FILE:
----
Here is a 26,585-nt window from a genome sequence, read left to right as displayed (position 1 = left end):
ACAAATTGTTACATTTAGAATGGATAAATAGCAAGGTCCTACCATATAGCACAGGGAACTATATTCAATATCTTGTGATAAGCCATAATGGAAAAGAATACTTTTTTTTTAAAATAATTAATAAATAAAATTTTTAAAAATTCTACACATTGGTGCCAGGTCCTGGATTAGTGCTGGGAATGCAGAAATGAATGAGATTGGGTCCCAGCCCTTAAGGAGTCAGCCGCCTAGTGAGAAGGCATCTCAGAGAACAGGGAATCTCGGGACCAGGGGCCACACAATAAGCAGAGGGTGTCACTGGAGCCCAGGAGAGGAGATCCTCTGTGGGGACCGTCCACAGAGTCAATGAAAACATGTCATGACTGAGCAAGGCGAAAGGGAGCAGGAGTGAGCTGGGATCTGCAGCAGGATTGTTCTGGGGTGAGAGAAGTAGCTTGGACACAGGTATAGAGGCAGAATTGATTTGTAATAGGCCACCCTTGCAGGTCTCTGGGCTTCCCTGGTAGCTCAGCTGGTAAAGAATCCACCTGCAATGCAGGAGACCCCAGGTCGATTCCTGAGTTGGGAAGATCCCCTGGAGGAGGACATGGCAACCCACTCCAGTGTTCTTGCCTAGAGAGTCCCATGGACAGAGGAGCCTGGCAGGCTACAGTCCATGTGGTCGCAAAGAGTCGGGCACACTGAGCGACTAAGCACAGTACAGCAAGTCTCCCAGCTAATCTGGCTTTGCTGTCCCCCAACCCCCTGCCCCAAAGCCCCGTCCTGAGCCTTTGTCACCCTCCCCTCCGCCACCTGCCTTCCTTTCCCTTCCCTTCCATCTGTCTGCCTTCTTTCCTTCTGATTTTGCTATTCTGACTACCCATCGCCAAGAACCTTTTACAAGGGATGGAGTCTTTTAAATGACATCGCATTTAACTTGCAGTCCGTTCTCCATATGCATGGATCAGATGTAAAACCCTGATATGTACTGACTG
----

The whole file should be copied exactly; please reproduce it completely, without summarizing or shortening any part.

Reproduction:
Here is a 26,585-nt window from a genome sequence, read left to right as displayed (position 1 = left end):
ACAAATTGTTACATTTAGAATGGATAAATAGCAAGGTCCTACCATATAGCACAGGGAACTATATTCAATATCTTGTGATAAGCCATAATGGAAAAGAATACTTTTTTTTTAAAATAATTAATAAATAAAATTTTTAAAAATTCTACACATTGGTGCCAGGTCCTGGATTAGTGCTGGGAATGCAGAAATGAATGAGATTGGGTCCCAGCCCTTAAGGAGTCAGCCGCCTAGTGAGAAGGCATCTCAGAGAACAGGGAATCTCGGGACCAGGGGCCACACAATAAGCAGAGGGTGTCACTGGAGCCCAGGAGAGGAGATCCTCTGTGGGGACCGTCCACAGAGTCAATGAAAACATGTCATGACTGAGCAAGGCGAAAGGGAGCAGGAGTGAGCTGGGATCTGCAGCAGGATTGTTCTGGGGTGAGAGAAGTAGCTTGGACACAGGTATAGAGGCAGAATTGATTTGTAATAGGCCACCCTTGCAGGTCTCTGGGCTTCCCTGGTAGCTCAGCTGGTAAAGAATCCACCTGCAATGCAGGAGACCCCAGGTCGATTCCTGAGTTGGGAAGATCCCCTGGAGGAGGACATGGCAACCCACTCCAGTGTTCTTGCCTAGAGAGTCCCATGGACAGAGGAGCCTGGCAGGCTACAGTCCATGTGGTCGCAAAGAGTCGGGCACACTGAGCGACTAAGCACAGTACAGCAAGTCTCCCAGCTAATCTGGCTTTGCTGTCCCCCAACCCCCTGCCCCAAAGCCCCGTCCTGAGCCTTTGTCACCCTCCCCTCCGCCACCTGCCTTCCTTTCCCTTCCCTTCCATCTGTCTGCCTTCTTTCCTTCTGATTTTGCTATTCTGACTACCCATCGCCAAGAACCTTTTACAAGGGATGGAGTCTTTTAAATGACATCGCATTTAACTTGCAGTCCGTTCTCCATATGCATGGATCAGATGTAAAACCCTGATATGTACTGACTG